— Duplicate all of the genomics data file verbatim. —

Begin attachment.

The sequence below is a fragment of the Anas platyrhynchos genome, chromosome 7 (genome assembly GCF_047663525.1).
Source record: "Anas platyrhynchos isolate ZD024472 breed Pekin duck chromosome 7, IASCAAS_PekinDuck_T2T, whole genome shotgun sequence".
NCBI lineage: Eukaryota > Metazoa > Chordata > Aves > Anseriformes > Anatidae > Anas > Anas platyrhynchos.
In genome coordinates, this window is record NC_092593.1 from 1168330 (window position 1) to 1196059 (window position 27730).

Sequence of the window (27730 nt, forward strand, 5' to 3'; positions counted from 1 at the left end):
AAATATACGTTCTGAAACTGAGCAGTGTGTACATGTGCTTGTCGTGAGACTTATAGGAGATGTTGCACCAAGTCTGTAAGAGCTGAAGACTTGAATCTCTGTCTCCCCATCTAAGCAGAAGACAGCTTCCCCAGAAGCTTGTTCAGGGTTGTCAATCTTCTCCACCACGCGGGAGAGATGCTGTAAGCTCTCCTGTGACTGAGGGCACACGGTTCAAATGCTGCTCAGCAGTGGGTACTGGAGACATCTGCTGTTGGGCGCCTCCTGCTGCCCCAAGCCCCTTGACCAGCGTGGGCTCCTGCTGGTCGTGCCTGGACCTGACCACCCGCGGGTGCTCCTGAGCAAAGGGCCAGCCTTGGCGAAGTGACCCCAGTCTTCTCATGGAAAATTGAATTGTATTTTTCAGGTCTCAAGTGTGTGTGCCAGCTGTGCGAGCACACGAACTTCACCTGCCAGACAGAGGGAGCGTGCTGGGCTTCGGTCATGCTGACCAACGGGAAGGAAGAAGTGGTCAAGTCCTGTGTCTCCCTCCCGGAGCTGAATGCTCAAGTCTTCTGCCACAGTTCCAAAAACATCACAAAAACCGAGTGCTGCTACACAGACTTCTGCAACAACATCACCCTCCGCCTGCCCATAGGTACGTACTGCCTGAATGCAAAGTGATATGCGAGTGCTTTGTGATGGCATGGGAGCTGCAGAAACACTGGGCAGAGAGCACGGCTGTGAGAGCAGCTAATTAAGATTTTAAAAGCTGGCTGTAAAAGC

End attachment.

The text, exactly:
The sequence below is a fragment of the Anas platyrhynchos genome, chromosome 7 (genome assembly GCF_047663525.1).
Source record: "Anas platyrhynchos isolate ZD024472 breed Pekin duck chromosome 7, IASCAAS_PekinDuck_T2T, whole genome shotgun sequence".
NCBI lineage: Eukaryota > Metazoa > Chordata > Aves > Anseriformes > Anatidae > Anas > Anas platyrhynchos.
In genome coordinates, this window is record NC_092593.1 from 1168330 (window position 1) to 1196059 (window position 27730).

Sequence of the window (27730 nt, forward strand, 5' to 3'; positions counted from 1 at the left end):
AAATATACGTTCTGAAACTGAGCAGTGTGTACATGTGCTTGTCGTGAGACTTATAGGAGATGTTGCACCAAGTCTGTAAGAGCTGAAGACTTGAATCTCTGTCTCCCCATCTAAGCAGAAGACAGCTTCCCCAGAAGCTTGTTCAGGGTTGTCAATCTTCTCCACCACGCGGGAGAGATGCTGTAAGCTCTCCTGTGACTGAGGGCACACGGTTCAAATGCTGCTCAGCAGTGGGTACTGGAGACATCTGCTGTTGGGCGCCTCCTGCTGCCCCAAGCCCCTTGACCAGCGTGGGCTCCTGCTGGTCGTGCCTGGACCTGACCACCCGCGGGTGCTCCTGAGCAAAGGGCCAGCCTTGGCGAAGTGACCCCAGTCTTCTCATGGAAAATTGAATTGTATTTTTCAGGTCTCAAGTGTGTGTGCCAGCTGTGCGAGCACACGAACTTCACCTGCCAGACAGAGGGAGCGTGCTGGGCTTCGGTCATGCTGACCAACGGGAAGGAAGAAGTGGTCAAGTCCTGTGTCTCCCTCCCGGAGCTGAATGCTCAAGTCTTCTGCCACAGTTCCAAAAACATCACAAAAACCGAGTGCTGCTACACAGACTTCTGCAACAACATCACCCTCCGCCTGCCCATAGGTACGTACTGCCTGAATGCAAAGTGATATGCGAGTGCTTTGTGATGGCATGGGAGCTGCAGAAACACTGGGCAGAGAGCACGGCTGTGAGAGCAGCTAATTAAGATTTTAAAAGCTGGCTGTAAAAGC